BBC Music Magazine: Musical Peaks in the Old West

BBC Music Magazine
By Oliver Condy

Tucked into the northwest corner of Wyoming sits the majestic Teton mountain range, its peaks rising 2,000 meters either side of the vast, flat valley floor, known as Jackson Hole. In winter, the Tetons host world-class skiing, but come summer, the lush grassland, forests, lakes and rivers of Jackson Hole teem with wildlife, including eagle, elk, moose and grizzly bear, along with thousands of tourists who head there for kayaking, walking, rafting, fishing, horse riding... Jackson Hole styles itself as the 'Last of the Old West' and there are still ranches where you can see cowboys at work.

But if, like me, you don't catch so much as a whiff of a moose or bear, you can console yourself with the sight and sounds of one of America's most impressive music festivals. Located in the ski resort of Teton Village, the Grand Teton Music Festival (GTMF) is, at over 50 years old, almost as well established as the geyers in nearby Yellowstone Park. Scottish conductor Donald Runnicles, who's often seen sporting a stetson, has been the festival's music director since 2006, bringing the GTMF to a wider international audience and attracting world-class soloists and conductors. Most of the concerts take place in the 600-seat Walk Festival Hall, built in the 1970s. 'A lot of people think this is an outdoor location.' Runnicles says over a coffee at one of Jackson Hole's ranches, 'but they're astonished to find we have this jewel of a hall.'

And playing in it is a jewel of an orchesta, an unpaid, crack team of players made up of members of the finest orchestras across the US. Many of them have been coming to Jackson for over 10 years (one or two for almost 30) and most of them stay for at least two or three weeks during the summer - over the course of the festival's five weeks, hundreds of musicians pass through Jackson Hole. Simply playing for the joy, they say, is a chance for them to 'renew their vows' with orchestra music, to remind themselves why they play music, without the crushing pressures they're up against at home. 'It's not a gig,' says Utah Symphony Orchestra's Ralph Matson, festival veteran of 20 years. 'Everyone's here because they want to make music together' chips in Seattle Symphony violist Susan Gulkis Assadi, who has made Jackson Hole something of a second home during the summer. 'It's the most collegial orchestra in the world.' 'Each member of the orchestra is reminded what a privilege it is to be performing great music with great musicians,' says Runnicles. 'There are moments during performances that I'm viscerally aware of who I have in front of me.'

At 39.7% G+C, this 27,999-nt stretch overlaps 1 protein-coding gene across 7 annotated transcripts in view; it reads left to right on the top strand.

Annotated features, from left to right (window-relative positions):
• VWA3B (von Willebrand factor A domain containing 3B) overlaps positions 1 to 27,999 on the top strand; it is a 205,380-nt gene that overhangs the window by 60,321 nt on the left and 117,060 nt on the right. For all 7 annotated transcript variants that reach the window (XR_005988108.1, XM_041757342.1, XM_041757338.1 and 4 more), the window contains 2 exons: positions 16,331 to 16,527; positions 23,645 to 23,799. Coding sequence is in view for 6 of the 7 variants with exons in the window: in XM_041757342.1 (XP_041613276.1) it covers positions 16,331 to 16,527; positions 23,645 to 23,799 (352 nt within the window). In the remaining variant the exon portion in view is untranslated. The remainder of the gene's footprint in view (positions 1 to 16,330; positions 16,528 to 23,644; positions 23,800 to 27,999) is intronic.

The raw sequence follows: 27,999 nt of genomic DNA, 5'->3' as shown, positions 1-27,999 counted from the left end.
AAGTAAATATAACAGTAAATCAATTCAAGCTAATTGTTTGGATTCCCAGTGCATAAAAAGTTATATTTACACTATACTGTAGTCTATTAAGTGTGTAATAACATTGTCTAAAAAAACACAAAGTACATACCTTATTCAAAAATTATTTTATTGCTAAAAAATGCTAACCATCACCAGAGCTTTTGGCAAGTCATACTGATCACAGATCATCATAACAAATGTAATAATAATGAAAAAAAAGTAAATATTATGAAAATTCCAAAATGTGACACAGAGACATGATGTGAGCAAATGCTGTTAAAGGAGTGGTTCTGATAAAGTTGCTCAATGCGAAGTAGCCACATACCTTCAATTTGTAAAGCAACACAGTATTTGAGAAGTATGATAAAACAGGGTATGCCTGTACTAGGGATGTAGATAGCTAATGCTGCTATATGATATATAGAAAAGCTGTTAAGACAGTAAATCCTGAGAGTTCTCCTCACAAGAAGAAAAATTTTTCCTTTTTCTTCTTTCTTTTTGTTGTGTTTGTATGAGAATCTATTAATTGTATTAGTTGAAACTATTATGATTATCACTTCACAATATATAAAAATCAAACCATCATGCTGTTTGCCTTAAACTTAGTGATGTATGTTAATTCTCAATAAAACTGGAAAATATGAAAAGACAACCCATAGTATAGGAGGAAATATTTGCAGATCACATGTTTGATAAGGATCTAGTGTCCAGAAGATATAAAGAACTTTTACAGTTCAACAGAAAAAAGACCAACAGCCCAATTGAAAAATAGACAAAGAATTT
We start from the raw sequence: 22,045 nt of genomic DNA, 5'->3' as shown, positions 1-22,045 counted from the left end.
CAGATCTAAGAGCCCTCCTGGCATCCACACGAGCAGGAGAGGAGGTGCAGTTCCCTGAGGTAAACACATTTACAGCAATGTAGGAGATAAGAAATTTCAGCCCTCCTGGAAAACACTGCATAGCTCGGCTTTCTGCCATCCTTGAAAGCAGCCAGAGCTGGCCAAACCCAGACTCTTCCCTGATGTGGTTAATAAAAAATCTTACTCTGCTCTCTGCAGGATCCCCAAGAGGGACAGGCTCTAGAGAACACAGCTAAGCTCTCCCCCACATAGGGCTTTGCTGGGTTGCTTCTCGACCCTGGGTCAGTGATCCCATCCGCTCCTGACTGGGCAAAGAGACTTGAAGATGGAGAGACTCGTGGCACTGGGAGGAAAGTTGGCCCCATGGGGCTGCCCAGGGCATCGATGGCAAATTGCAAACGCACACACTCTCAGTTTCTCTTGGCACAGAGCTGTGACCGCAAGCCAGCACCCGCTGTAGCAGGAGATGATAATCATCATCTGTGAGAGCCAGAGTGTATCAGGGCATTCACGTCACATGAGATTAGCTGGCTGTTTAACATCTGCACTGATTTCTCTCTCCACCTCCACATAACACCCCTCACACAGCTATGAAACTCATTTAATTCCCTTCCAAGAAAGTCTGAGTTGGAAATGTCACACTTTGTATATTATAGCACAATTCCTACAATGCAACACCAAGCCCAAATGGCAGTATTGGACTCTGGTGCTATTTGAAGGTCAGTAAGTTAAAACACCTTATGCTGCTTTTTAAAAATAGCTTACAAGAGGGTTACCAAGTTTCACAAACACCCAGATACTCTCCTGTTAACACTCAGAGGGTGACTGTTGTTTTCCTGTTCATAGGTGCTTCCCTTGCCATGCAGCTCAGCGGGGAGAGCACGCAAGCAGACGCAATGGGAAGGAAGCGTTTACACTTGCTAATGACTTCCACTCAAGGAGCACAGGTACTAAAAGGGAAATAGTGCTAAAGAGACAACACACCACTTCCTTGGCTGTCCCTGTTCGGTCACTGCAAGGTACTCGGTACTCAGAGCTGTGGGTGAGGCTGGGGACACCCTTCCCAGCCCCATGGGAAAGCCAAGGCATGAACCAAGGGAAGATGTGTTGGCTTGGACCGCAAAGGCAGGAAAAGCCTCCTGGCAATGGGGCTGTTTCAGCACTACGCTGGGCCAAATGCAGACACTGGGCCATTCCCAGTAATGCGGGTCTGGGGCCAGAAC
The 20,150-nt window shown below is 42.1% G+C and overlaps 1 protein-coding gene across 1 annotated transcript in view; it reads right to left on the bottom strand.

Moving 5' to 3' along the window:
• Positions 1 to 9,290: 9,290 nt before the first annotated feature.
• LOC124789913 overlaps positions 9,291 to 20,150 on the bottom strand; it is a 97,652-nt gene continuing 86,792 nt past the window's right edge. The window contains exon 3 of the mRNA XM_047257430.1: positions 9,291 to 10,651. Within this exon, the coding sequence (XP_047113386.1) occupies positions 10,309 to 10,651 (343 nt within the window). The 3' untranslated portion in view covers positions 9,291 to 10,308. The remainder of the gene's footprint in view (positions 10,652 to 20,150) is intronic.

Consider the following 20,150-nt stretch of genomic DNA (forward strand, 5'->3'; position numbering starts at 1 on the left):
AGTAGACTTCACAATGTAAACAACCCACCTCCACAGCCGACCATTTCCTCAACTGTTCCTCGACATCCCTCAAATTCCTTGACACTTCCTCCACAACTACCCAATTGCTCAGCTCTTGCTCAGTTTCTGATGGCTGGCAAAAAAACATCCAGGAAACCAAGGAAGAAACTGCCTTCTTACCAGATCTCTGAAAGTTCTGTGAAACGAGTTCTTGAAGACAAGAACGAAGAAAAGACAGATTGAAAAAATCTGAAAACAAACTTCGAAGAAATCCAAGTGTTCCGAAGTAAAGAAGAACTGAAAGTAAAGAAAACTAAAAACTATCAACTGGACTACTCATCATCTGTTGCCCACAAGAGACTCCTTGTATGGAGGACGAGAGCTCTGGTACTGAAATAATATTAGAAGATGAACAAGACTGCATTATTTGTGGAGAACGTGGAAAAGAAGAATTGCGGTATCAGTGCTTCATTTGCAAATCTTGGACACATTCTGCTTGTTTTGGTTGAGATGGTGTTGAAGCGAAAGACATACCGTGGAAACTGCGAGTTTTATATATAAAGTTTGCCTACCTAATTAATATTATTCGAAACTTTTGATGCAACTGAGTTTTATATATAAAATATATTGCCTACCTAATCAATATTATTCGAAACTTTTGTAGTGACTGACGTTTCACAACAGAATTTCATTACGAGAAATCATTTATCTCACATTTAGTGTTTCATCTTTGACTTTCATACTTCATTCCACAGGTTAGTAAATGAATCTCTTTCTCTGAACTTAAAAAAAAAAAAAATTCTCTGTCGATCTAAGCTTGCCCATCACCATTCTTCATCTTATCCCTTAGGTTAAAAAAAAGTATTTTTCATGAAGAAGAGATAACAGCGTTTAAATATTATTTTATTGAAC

Runnicles faces the challenges of not only pleasing his faithful audiences but also the orchestra - feeding them repertoire that doesn't make them feel they're on a busman's holiday. 'I'm not going to attract people from Chicago, Philadelphia, Dallas or The Met if I programme Tchaik Five, Rach Two...They've done those sorts of pieces. I see the music we play as nutrition - they have to do something where they're challenged.'

2015's curveball was Vaughan Williams's Symphony No. 3, a work that most of the musicians, plus Runnicles himself, hadn't performed before. The previous year it was Vaughan Williams's Fifth Symphony, also well received. 'Every one of our players will return to their orchestras and share their new love of Vaughan Williams. So many of the musicians have come up to me and thanked me for introducing them to this music.'

Jackson Hole's elevation also presents its demands: the dryness and lack of humidity makes playing a reed instrument a lot trickier. And singers, who have to take more frequent breaths than usual during performances, are advisde to acclimatise by arriving a few days earlier. Not that they need any encouragement to spend more time in Jackson Hole...